In recent years, deforestation has emerged as a major concern in India. Apart from the lack of greeneries, an irregular weather cycle in certain parts of the country, which is apparent at present, can be attributed to it.
Despite the rising awareness of the devastating effects of deforestation among people, the fact remains that trees are still being cut indiscriminately for wood, human settlements, construction of roads and other purposes. If the opinions of most experts and environmentalists are anything to go by, then there is only one solution to the problem – revisiting the popular “Chipko movement” which proved to be an important milestone in the efforts to preserve the greeneries. The historical movement, and its effects, is dealt with in the subsequent sections of the best lifehack blog.
The Chipko movement in brief
The origin of the Chipko movement dates back to 1930 – the year in which 17 commoners were killed by the Royal Army when they were protesting against the first “Forest Act” which came into being in 1927. The fateful incident had taken place at Tilari in Uttar Pradesh on May 30. From then on, the epoch-making day came to be known as the “Forest Day”. It paved the way for a strong organised movement called the Chipko movement in the early 70’s.
The word “Chipko” translates into embracing. The movement began at the start of 1970 and gradually gathered steam in April 1973 in a village by the name of Mandal. Thereafter, the movement spread to several districts of Uttar Pradesh over the next five years. The underlying cause of this movement was the decision of the local administration to provide a certain plot in the forest area, which belonged to the Alakananda valley, to a sports goods manufacturing company. This decision not only angered the villagers but also sparked off a massive protest because the government had turned down a similar demand by the villagers for building agricultural tools.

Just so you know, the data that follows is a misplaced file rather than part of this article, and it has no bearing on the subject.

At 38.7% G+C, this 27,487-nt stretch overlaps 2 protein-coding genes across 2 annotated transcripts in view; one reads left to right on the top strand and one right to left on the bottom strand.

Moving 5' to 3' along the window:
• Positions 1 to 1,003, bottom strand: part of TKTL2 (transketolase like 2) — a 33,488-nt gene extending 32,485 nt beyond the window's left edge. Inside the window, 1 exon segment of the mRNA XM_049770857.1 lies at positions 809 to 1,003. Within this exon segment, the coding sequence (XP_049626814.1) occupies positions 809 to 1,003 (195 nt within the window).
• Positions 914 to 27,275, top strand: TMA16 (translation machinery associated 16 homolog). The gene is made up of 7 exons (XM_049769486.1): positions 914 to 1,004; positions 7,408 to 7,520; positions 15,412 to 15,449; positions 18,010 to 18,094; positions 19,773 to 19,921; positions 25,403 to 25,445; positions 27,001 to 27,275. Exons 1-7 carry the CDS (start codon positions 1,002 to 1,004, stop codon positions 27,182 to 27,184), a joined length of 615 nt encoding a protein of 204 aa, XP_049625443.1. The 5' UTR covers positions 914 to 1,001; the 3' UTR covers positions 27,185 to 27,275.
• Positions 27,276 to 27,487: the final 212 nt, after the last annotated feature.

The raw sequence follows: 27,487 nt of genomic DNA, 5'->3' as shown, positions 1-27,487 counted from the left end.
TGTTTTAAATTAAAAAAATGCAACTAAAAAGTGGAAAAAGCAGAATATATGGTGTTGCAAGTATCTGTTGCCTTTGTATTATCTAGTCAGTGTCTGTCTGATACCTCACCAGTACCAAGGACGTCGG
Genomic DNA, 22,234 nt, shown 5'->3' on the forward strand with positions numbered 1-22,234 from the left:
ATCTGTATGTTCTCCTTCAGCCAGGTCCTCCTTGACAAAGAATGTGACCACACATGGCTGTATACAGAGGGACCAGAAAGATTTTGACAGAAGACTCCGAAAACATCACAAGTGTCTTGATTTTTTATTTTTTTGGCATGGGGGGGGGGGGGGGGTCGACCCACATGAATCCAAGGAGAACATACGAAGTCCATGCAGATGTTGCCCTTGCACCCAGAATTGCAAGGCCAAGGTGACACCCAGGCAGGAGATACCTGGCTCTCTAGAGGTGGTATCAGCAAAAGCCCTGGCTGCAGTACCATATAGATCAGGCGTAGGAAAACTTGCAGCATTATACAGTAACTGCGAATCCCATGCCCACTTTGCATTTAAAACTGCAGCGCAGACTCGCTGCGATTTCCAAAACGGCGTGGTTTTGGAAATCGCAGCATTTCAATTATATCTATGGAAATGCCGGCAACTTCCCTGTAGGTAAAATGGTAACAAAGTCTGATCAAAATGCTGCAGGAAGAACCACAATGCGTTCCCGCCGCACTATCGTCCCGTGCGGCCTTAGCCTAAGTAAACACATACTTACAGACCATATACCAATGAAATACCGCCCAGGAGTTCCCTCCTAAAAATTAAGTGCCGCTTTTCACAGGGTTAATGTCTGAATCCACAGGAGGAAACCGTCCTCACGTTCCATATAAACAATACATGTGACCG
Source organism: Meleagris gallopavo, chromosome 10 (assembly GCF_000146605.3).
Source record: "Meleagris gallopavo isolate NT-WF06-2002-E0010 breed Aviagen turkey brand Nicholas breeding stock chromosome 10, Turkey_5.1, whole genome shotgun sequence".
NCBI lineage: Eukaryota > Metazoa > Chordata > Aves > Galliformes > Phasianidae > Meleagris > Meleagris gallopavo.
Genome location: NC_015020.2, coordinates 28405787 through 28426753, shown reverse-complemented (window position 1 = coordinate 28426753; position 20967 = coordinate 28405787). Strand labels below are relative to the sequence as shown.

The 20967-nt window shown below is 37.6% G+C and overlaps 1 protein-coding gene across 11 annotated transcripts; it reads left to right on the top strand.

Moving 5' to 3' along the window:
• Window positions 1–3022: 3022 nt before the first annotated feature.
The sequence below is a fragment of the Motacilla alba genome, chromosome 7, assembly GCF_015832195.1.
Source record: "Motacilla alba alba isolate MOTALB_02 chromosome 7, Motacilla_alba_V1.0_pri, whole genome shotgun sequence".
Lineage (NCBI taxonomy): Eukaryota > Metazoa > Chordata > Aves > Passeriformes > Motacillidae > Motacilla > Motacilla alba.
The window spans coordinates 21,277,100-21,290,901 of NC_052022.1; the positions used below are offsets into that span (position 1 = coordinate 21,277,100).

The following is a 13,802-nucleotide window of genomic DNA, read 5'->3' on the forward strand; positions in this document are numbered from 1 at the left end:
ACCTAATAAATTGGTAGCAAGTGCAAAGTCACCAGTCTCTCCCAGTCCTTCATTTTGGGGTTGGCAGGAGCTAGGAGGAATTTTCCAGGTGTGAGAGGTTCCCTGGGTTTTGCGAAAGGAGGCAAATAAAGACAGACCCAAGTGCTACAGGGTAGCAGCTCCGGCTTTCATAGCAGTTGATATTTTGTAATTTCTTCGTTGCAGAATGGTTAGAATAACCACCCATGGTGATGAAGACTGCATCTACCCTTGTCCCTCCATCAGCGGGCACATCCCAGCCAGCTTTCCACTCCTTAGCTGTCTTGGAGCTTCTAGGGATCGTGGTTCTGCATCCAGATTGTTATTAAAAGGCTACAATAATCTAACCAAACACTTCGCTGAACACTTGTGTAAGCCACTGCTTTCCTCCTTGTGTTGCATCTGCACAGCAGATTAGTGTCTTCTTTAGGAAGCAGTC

Seeing the hue and cry over the matter, the authorities decided to execute the task swiftly by force. However, the organisers of the resistance movement were quick to realise what was coming next and worked out an effective countermeasure to stall the effort.
Spearheaded by Chandi Prasad Bhatt, an active social activist, and in collaboration with the other entities – DGSS, NGO – the tribal women of the region reached the forest and encircled the trees to prevent the untoward incident from becoming a reality. They stood there, embracing the trees for several nights to pull it off. Interestingly, the task was assigned to their menfolk.
Following their unwavering stance not to budge an inch on the matter, the administration was compelled to accede to their demands subsequently. Thus, a motivated effort, coupled with the popular support, led to the success of the movement without any violence or bloodshed.
The Chipko Andolan in relation to non-violence and the role of women
As one of the leading success stories in modern India, the movement set the example of how the use of peaceful means, powered by non-violence, can bring about a change in society. Further, it also showed why the participation of women on an equal footing with men was a must for transforming the nation. This fact is highlighted by the involvement of some leading women activists like Suraksha Devi, Bachni Devi, Sudeshna Devi, Gaura Devi and others.
Because their lives were closely associated with the forest, the tribal women of Tehri Garhwal did not allow the administration to translate its decision to cut down the trees into action. The forest meant a lot to them: it was the source of firewood and fodder, of edible nuts and drinking water, and of the perennial streams. Had they allowed the plan to materialize, it would have not only created an acute shortage of water, food and fodder but also subjected the area to the risk of the detrimental effects of ecological imbalance.
Though it is generally believed that Satyagraha was the first major movement of non-violence in India, the Chipko movement does not lag far behind it in terms of highlighting the use of peaceful means to raise one’s voice for a just cause. Non-violence aside, there are two other important aspects related to it as well: it not only championed the cause of the conservation of forests but also put the spotlight on the importance of the participation of women in national issues at parity with men.
As regards the protection of the environment, another similar incident had taken place in Bengaluru in 2016 wherein the protestors signed a petition in opposition to the proposal to construct a steel flyover. Incidents like these inject a sense of optimism among readers of the best lifehack blog that whenever the danger of deforestation would loom large, a movement similar to the award winning Chipko Andolan would come forth to rescue the forests from it.